The Seventh Judicial District Court in Ely has denied an appeal by the Southern Nevada Water Authority for additional water rights, in the latest blow for the planned Las Vegas water pipeline.
The proposed 250-mile pipeline would siphon billions of gallons of groundwater each year from Eastern Nevada to the Las Vegas metropolitan area. Opponents believe a completed pipeline would result in declines to the water table and irreparably harm rural communities and natural wetlands where some of Nevada’s rarest and most vulnerable species live.
Moving forward, the authority will evaluate its Water Resource Plan, which is done annually to ensure reliable water supplies to meet current and future water demands, according to the SNWA.
“Since these groundwater applications were filed more than 30 years ago, Southern Nevada has emerged as a world leader in urban water conservation. Through SNWA’s proactive water resource management and the community’s achievements in water efficiency, there is no scenario in our Water Resource Plan where this project would be needed within the next 30 years,” wrote a SNWA spokesman in a statement.
Last year a federal district court judge ruled that the Bureau of Land Management failed to show how it would compensate for potentially significant losses to wetlands and wildlife habitat caused by the pipeline project, sending the decision back to state engineer for additional environmental analysis.
Based off the courts ruling, the state engineer denied the water authority’s applications to pump groundwater out of four water basins in Eastern Nevada before appealing his own ruling, arguing that his office was prevented from granting the water authority’s permits due to unprecedented requirements for determining the availability of water set by the District Court, which he said were inconsistent with the long-standing Nevada water law.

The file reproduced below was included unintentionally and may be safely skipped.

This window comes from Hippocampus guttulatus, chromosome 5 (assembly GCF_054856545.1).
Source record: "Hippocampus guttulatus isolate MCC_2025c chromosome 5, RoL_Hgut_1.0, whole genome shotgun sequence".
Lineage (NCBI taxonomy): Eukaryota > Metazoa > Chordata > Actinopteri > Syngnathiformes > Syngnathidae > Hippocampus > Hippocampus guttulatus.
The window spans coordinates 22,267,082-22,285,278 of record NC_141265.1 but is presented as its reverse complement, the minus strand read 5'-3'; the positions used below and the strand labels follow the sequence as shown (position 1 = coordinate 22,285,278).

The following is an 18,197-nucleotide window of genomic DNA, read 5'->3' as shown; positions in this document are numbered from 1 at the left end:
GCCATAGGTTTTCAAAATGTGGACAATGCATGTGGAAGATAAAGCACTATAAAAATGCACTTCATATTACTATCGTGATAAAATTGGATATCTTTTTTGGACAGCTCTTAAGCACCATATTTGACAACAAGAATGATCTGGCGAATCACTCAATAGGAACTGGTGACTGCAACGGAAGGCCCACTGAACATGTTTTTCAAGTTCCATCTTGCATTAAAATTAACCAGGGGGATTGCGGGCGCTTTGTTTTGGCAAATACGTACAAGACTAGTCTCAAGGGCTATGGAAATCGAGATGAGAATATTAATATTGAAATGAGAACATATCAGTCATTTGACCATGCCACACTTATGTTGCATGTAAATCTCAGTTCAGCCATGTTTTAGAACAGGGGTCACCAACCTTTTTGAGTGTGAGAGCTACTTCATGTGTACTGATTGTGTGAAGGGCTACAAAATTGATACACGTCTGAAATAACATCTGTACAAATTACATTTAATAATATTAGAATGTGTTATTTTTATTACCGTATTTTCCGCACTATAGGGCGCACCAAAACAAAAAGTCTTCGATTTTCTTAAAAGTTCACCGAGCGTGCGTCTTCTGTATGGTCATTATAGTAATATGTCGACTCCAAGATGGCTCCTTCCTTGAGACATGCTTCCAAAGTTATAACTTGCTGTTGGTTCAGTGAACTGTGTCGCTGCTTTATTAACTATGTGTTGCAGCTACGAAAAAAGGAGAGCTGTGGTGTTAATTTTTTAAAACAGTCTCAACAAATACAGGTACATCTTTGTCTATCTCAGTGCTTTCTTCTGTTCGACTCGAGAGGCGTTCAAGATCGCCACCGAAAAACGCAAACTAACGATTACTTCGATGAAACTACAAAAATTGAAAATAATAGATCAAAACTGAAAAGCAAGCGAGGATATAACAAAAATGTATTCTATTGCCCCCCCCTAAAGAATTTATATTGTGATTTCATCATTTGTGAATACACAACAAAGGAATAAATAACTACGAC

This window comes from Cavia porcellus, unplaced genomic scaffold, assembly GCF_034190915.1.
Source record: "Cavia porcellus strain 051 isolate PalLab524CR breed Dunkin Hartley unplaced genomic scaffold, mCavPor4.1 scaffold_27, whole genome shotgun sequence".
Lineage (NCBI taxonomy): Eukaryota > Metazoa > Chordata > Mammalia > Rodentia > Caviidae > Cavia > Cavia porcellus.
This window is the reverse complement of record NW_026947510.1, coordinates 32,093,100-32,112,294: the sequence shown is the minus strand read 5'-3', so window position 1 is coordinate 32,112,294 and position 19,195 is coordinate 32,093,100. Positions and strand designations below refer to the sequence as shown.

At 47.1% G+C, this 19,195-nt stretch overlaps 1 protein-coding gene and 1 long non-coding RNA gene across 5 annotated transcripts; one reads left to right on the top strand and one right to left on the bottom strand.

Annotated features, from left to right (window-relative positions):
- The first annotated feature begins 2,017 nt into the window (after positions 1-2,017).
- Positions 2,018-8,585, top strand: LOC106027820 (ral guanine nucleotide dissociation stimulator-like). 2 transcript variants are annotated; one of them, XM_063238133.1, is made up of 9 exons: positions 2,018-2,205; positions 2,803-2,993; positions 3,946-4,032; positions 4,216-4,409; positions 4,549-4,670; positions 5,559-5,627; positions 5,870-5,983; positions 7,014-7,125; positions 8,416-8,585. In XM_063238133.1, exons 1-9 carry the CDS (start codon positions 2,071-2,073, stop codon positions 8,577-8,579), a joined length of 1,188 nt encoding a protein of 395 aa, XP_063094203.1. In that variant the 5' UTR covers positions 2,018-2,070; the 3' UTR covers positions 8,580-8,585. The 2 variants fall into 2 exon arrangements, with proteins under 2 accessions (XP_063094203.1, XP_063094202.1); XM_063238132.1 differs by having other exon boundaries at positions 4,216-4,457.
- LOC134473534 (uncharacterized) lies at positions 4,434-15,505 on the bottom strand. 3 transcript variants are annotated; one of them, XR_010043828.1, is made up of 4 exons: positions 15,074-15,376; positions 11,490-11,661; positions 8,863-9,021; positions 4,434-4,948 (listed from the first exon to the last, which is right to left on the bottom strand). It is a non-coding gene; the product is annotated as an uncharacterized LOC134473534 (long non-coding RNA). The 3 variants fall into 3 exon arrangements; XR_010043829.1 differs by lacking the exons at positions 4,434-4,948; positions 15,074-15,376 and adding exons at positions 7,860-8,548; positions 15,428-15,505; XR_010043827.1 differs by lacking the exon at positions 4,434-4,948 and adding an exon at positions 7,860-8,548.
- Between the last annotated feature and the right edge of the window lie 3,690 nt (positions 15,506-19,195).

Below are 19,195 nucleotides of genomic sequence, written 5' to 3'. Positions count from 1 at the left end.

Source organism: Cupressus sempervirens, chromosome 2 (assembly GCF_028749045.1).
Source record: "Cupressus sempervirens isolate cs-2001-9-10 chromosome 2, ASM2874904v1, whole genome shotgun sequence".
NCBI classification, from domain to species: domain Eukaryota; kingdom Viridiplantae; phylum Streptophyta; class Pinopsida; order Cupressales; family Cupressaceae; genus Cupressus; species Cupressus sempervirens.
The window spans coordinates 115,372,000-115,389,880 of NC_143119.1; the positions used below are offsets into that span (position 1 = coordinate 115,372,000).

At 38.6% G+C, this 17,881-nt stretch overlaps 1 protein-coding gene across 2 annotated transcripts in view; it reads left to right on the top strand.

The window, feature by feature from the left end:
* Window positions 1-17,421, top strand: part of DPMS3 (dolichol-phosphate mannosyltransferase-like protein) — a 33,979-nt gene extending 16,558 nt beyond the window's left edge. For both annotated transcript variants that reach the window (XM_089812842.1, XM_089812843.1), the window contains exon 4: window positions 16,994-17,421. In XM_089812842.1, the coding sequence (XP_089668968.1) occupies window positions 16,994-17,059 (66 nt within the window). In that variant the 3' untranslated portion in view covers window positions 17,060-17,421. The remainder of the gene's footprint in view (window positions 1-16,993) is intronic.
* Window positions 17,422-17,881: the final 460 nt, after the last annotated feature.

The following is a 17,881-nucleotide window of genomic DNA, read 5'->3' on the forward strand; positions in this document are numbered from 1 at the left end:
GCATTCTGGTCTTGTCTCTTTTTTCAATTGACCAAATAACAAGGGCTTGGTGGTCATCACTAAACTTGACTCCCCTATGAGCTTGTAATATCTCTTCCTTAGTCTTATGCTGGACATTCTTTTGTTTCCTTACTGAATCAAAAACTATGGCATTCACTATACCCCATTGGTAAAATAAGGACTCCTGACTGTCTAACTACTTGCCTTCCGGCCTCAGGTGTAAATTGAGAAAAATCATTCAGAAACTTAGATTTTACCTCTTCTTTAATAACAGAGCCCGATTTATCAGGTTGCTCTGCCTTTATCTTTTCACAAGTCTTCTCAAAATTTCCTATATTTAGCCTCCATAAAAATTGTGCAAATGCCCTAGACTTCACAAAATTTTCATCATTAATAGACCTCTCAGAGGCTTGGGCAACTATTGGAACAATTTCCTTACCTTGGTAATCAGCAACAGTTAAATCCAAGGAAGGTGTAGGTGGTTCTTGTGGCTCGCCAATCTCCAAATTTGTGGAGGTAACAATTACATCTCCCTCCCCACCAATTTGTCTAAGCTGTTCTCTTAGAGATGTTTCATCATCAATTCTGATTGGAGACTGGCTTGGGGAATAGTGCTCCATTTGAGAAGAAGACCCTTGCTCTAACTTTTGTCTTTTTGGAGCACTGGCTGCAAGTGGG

And in September the Southern Nevada Water Authority board voted unanimously to move forward with an appeal to the ruling.
“This is a devastating blow to the Southern Nevada Water Authority’s destructive water grab,” said Patrick Donnelly, Nevada state director at the Center for Biological Diversity. “This project has lost repeatedly in state and federal courts, with Las Vegas ratepayers footing the bill for millions of dollars in legal fees and permitting.”
The Groundwater Development Project is part of SNWA’s 50-year plan to meet water demands for the fast-growing population in Southern Nevada. While Nevada receives only about 2 percent of the total water allocated from the Colorado River, Clark County depends on the river for over 90 percent of its water.
Since the plan was developed in the late ’80s the pipeline has been repeatedly challenged in court by multiple parties, including a number of tribes, the Church of Latter-Day Saints, and the state of Utah.
The Great Basin Water Network, which has been fighting the pipeline proposal for over 30 years, partnered with White Pine County to challenge the project in court.
“SNWA has no right-of-way for the pipeline and no rights to water with which to fill the pipeline,” said Kyle Roerink, GBWN executive director. “This project is dead in the water. It’s time for SNWA to finally move on.”